For people of color and low-income individuals, contact with law enforcement can carry a heavy financial burden. During court proceedings, individuals convicted of criminal offenses, and in some cases minor traffic violations, are typically charged a variety of fines and fees. In almost every state, defendants can be charged fees related to their detention and prosecution, including fees for room and board during incarceration, public defender services, medical services, and post-release supervision. City leaders can identify and advance specific reforms to create more just and equitable court systems. These may include eliminating court-access fees, prohibiting juvenile fines, capping the allowable share of revenue from fines and fees, ensuring access to free public defender services (including for administrative debt hearings), and ending warrants and jail time for unpaid fees. However, many local and state governments have increased their reliance on court-ordered debt as a stream of revenue to cover budgetary shortfalls in recent years.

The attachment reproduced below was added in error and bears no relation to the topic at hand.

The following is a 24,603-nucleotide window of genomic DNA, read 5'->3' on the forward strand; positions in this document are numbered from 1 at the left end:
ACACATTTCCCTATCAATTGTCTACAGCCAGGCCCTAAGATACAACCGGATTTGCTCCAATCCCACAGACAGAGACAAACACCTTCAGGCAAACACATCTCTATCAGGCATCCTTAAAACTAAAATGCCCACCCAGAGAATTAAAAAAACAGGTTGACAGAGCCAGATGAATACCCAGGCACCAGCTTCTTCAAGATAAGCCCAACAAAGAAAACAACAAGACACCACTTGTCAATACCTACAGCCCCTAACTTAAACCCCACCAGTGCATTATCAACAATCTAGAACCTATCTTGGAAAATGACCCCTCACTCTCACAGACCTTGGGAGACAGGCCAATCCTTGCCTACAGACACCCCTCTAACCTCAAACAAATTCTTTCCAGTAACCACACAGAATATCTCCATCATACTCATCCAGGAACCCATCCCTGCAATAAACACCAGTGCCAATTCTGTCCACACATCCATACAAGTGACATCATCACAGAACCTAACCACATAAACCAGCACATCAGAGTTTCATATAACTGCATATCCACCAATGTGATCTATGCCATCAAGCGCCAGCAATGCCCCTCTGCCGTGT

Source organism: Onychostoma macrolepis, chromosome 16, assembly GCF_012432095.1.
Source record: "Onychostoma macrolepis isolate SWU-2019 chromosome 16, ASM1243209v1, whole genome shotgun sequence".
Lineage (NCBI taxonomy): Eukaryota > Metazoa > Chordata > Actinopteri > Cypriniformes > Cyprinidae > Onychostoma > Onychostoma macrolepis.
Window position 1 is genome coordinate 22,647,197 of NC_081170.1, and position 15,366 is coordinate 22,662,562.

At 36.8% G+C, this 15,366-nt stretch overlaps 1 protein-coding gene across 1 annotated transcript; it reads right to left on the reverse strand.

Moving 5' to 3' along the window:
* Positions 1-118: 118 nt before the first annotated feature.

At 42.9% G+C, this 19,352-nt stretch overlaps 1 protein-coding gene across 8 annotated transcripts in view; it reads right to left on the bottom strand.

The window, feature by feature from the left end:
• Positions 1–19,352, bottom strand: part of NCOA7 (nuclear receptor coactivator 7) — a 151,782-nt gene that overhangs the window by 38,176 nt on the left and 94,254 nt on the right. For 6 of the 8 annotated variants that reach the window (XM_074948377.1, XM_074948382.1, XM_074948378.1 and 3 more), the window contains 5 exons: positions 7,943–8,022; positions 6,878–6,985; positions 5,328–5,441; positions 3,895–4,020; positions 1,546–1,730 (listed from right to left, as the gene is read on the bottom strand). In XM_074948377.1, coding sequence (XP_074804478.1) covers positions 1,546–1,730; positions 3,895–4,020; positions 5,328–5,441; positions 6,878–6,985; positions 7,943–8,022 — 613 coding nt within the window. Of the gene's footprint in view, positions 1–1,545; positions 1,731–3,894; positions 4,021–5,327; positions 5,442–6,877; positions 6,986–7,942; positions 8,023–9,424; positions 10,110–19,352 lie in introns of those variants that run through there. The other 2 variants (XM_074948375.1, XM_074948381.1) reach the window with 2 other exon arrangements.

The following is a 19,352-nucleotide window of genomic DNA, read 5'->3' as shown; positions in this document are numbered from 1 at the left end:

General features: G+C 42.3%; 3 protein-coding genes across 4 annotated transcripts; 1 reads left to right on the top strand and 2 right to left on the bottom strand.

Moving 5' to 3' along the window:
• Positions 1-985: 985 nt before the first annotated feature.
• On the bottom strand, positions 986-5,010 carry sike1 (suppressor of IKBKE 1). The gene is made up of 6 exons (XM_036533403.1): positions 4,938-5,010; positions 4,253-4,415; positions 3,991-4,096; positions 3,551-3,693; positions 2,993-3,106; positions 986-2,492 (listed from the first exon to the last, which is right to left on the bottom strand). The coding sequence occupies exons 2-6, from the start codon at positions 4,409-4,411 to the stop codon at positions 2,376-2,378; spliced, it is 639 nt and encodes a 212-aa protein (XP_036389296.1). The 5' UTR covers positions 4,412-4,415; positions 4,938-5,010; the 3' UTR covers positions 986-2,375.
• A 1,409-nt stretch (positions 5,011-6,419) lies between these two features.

The judicial practice of assessing fines, fees, and additional charges disproportionately targets the most vulnerable communities, such as low-income people and children pulled into various court systems through unlawful and biased policing tactics, and it reinforces the growing racial wealth gap. Black people appear to be especially impacted by cities’ over-reliance on fines and fees. Among the 50 cities with the highest proportion of revenue from fines, the share of Black residents is five times greater than the national average. Ballooning court-ordered debt follows low-income people — many of them people of color — indefinitely, and can compound housing and employment discrimination.
For more resources on reforming fines and fees, see the Vera Institute of Justice, the Brennan Center for Justice, and the Criminal Justice Policy Program at Harvard Law School.